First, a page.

Another great business tool, and possibly the fastest growing, is Twitter.  With more than 300 million users at the end of 2011, and growing immensely every day, Twitter is a great place to connect with people that can help you start your career or advance it.  I've been on Twitter since November of 2011, and have made numerous contacts that have developed into viable business opportunities and growth.  Simply stated and confidently so, there is no way these opportunities would have come to fruition if it weren't for Twitter.  One such example is outlined in one of my earlier posts about how Jason Gore used Twitter to gain entry into the Northern Trust Open.  Jason and I ran into each other on Twitter, which allowed me to, ultimately, draft an article that has now been published not only here, but (I'm proud to say) on multiple other blogs and websites.  Secondly, I think it's fair to say that Jason Gore may not have received a sponsors exemption into the the NTO without Twitter.  At a minimum, Twitter did not hurt his cause.

Many of you are already well versed in Twitter, at least on a social level, which is fine.  I'm suggesting however, that it can also be used for business and career development.  We see corporate brands using it all the time to advance their cause, and there is no reason why you as an individual shouldn't be using it for the same reason.  For those of you who aren't Twitter users, it's simple and easy, and well worth considering.  To begin with, by establishing a Twitter account, you are not committed to disseminating any information.  In fact, it might be best to establish an account and select a few choice folks and companies to follow, and monitor how they use it.  You will quickly determine those who are using it effectively, and those who are not.  Once you feel comfortable with the Twitter platform, it makes sense to start "Tweeting."  This can be done a few different ways.  First, you can freely issue a statement, about whatever subject you wish to discuss or opine upon.  Second, you can reply to a tweet, and engage in conversation that way.  Third, and a very good way to expand your brand quickly, is by joining a Twitter chat.  For example, I usually participate in #sbchat, #sportsPRchat and #smsportschat.  These are regularly scheduled weekly chats, where we meet up to discuss topics of common interest.  In these chats as you might imagine, we discuss sports business.  Whatever your topic (or topics of choice) might be, I'm confident you can quickly find a chat to check out.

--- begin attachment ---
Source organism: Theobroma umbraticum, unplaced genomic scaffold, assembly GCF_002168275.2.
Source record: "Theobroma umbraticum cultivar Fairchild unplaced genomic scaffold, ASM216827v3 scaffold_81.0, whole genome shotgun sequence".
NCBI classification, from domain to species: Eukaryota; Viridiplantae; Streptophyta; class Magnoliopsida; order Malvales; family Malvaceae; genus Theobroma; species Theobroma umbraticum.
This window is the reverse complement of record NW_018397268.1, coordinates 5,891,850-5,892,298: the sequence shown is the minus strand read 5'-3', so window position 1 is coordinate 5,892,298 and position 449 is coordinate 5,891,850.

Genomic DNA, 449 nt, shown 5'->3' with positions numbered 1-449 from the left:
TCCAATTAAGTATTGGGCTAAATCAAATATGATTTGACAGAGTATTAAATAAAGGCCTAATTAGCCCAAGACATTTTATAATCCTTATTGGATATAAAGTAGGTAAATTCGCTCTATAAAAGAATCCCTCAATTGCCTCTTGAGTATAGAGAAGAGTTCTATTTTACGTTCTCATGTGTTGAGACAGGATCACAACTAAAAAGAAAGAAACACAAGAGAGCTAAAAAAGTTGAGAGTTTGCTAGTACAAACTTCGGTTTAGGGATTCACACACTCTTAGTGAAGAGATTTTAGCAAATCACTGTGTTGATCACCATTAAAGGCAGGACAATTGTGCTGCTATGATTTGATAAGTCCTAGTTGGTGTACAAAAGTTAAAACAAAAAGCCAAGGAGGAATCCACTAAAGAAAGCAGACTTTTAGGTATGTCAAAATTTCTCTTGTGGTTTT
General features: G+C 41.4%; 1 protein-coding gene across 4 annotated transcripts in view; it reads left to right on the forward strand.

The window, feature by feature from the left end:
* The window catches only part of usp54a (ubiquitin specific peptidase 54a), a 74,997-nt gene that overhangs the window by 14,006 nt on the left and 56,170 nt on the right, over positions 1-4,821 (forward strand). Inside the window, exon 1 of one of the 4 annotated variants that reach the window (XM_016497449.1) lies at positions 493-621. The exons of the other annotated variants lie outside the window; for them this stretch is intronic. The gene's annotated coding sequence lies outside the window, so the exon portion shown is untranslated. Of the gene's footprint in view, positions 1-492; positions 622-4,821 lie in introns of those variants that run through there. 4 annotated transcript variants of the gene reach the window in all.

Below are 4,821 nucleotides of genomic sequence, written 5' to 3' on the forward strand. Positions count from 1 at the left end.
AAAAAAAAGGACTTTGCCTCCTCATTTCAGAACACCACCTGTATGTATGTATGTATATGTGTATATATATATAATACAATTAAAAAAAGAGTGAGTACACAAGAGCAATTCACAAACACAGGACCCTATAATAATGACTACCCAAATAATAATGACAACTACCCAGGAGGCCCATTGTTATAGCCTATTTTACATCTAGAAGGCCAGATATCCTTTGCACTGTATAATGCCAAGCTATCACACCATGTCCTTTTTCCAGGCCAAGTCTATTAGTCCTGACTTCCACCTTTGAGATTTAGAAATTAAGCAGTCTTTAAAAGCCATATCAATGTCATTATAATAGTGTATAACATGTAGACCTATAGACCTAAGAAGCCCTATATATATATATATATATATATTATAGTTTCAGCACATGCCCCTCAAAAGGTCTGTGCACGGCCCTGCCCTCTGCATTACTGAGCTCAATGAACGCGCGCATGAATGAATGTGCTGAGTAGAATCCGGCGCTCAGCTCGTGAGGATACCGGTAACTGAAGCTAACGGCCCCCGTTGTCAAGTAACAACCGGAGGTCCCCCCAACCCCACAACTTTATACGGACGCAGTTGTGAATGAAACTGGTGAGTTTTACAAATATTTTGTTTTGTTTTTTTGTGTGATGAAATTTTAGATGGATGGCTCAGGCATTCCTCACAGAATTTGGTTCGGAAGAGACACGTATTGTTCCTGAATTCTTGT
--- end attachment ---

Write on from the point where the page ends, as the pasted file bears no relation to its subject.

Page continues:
The point here is, Twitter is a another social media outlet that shrinks the world, and places you before contacts that you likely never would have met otherwise.  For me, that has certainly been the case.  Moreover, Twitter is another free platform to network, introduce and expand your personal brand. Quite simply, it is a platform that when used effectively, actually works, and works well.

The final suggestion that I have is for you to consider starting a Blog.  Quite frankly, blogs are the new resume (and in large part, the new website).  I know I suggested above that LinkedIn was the new resume, and I hold firm to that thought.  The point is, that in this day and age, having both a LinkedIn page and a blog is a great way to publish your brand (in a condensed and expanded format).  The LinkedIn page is like the forward to a book.  It provides just enough information, if done well, to entice the reader to read the book.  So, now that you've set up your LinkedIn page (written your forward), take the next step and consider "blogging" (writing your book).